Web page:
There are thirteen members of my high school graduating class on Facebook. I remember exactly one of them. One or two others give off a vague whiff of familiarity. But the majority? No idea who they are. Their names do not ring the smallest bell.
We can guess that at least some of the women have gotten married, and have changed their names, but what of the men? Shouldn’t I recognize some of these people? A little? Supposedly I went to school with them for four years or more. I guess I did a better job than I thought of blocking out those unpleasant years. (There are, I should say, quite a few people from my high school that I do remember; these folks just haven’t joined Facebook yet. Which is fine.)
Google didn’t help much, although it did lead me to this Web site belonging to a probable former classmate. On this site extolling the virtues of “naturopathic medicine,” I was introduced to my new favorite word: “colorpuncture.” Colorpuncture! Naturally, in the manner of all aimless Web surfing, I had to stop exploring my former schoolmates and start learning about this.
What is colorpuncture? Well, it just happens to be a “revolutionary evolution in holistic healing and one of Europe’s most popular new alternative healing disciplines.”
In a Colorpuncture treatment, frequencies of colored light are focused on the skin using a hand-held acu-light tool with specially designed, hand-made interchangeable glass rods which emit different colors of light through a focused tip. Each color consists of different wavelength frequencies of light and therefore communicates different energetic information. Treatments include a specific set of points in a sequence using a prescribed pattern of colors. As the light is absorbed by the skin and transmitted along energetic pathways or meridians deep into the body, it stimulates intra-cellular communication which supports healing.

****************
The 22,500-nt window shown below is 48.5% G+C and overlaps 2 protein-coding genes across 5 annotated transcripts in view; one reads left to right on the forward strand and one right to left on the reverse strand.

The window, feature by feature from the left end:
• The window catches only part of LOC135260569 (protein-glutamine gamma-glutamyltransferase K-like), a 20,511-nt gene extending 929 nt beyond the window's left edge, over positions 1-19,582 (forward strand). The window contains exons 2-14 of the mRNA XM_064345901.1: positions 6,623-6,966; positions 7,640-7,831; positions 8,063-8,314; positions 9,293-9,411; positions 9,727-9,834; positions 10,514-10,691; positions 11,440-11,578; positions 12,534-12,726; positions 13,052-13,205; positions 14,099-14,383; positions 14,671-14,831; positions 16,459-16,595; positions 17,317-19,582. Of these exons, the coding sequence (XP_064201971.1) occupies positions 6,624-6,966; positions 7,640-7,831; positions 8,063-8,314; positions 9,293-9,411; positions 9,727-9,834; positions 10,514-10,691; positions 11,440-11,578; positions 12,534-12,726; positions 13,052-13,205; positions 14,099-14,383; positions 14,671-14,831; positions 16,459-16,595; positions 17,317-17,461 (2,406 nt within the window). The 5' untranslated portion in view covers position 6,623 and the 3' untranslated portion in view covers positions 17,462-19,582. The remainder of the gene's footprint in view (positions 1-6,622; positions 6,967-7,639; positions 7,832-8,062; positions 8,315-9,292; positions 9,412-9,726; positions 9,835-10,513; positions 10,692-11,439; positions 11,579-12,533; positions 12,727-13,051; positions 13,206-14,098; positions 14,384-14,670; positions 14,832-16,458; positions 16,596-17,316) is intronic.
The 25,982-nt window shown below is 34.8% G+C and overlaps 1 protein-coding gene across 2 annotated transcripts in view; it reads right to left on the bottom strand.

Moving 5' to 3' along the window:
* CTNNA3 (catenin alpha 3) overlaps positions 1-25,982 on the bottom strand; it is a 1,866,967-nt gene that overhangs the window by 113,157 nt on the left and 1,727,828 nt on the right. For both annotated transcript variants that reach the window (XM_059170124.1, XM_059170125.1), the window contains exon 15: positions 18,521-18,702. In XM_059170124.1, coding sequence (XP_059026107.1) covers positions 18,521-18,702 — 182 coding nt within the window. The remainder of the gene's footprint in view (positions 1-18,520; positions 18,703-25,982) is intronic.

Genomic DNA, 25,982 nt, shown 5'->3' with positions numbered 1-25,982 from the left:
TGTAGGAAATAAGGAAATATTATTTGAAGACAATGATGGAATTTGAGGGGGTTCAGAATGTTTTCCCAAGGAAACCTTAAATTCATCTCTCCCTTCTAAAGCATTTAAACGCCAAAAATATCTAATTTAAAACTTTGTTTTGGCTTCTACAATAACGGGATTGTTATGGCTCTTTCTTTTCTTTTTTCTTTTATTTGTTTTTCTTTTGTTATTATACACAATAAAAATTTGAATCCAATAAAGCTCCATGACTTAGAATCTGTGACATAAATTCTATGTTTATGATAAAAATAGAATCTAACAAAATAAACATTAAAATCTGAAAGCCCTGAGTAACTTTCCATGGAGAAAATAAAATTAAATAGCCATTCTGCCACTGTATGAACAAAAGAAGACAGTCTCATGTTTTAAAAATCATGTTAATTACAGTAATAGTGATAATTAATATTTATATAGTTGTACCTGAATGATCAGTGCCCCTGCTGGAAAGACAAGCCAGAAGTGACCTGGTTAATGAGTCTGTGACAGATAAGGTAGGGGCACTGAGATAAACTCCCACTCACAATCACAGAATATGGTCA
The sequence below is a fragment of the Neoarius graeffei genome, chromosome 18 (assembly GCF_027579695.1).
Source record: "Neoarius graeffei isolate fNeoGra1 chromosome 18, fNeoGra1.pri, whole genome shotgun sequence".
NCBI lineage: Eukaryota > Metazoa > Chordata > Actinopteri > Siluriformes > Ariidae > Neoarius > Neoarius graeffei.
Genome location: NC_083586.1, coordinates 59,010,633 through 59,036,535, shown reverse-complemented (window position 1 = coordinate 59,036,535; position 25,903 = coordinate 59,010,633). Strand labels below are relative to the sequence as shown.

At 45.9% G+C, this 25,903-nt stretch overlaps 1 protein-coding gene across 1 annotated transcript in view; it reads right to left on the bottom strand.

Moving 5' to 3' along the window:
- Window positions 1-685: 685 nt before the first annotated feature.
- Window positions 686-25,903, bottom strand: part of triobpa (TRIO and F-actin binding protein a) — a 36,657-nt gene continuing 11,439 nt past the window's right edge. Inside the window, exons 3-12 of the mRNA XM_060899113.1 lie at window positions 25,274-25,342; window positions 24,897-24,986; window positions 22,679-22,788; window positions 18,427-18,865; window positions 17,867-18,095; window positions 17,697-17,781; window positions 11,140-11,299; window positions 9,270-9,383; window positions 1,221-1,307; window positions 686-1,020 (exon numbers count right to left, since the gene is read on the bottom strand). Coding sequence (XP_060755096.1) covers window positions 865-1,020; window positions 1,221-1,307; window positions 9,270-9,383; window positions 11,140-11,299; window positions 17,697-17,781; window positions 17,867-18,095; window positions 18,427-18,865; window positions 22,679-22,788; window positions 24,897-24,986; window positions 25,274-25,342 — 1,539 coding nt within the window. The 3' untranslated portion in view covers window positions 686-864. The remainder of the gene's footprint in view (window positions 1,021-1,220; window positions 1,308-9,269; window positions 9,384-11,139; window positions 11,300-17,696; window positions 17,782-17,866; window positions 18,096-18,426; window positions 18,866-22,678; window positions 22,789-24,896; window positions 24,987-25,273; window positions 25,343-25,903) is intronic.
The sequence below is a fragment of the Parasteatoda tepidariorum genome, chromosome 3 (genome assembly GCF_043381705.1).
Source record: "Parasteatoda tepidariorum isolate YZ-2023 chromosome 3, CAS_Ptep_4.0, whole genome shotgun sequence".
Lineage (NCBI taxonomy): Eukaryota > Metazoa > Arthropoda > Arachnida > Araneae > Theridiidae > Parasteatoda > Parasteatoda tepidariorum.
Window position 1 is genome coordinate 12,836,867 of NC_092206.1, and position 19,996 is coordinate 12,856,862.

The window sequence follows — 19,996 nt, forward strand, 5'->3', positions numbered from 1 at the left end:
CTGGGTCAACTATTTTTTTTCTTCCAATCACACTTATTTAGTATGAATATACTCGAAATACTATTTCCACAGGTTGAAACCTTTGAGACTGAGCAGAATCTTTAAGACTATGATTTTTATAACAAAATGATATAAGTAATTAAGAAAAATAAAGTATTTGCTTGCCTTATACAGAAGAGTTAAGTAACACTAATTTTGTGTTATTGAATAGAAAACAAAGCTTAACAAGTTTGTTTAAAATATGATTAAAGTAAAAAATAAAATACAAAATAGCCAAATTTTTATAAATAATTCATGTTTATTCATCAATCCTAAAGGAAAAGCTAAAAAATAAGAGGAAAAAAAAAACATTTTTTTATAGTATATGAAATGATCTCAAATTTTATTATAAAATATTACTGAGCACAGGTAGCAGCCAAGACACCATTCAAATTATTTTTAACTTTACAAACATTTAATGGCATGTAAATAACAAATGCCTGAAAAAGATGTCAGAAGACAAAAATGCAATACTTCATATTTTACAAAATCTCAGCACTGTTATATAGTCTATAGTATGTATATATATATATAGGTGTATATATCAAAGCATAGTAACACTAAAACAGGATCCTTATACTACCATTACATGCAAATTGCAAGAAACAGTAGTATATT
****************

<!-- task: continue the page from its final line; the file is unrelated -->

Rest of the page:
Colorpuncture is also a powerfully holistic healing system which offers a unique new way to get to the very roots of many health problems. It is designed to address the non-physical origins of illness as well as its physical symptoms. Colorpuncture therapy uses precisely targeted light treatments to gently unlock and release emotional trauma and blocked soul information which often underlie our illnesses. Patients report not only changes in their bodies, but improved emotional outlooks and a clearer sense of life direction after treatments.
You would think that if colored light can “stimulate intra-cellular communication” and “support healing,” that you could prove as much in a lab — you know, double-blind testing, the whole silly scientific rigor thing — but I can’t find anything online that says this has happened. Still, you have to give them all sorts of points just for the name. Colorpuncture! That’s genius.
Update: I see now that colorpuncture not only promotes healing, not only prevents you from getting sick in the first place, but is also an alternative to plastic surgery. Is there anything colored lights can’t do?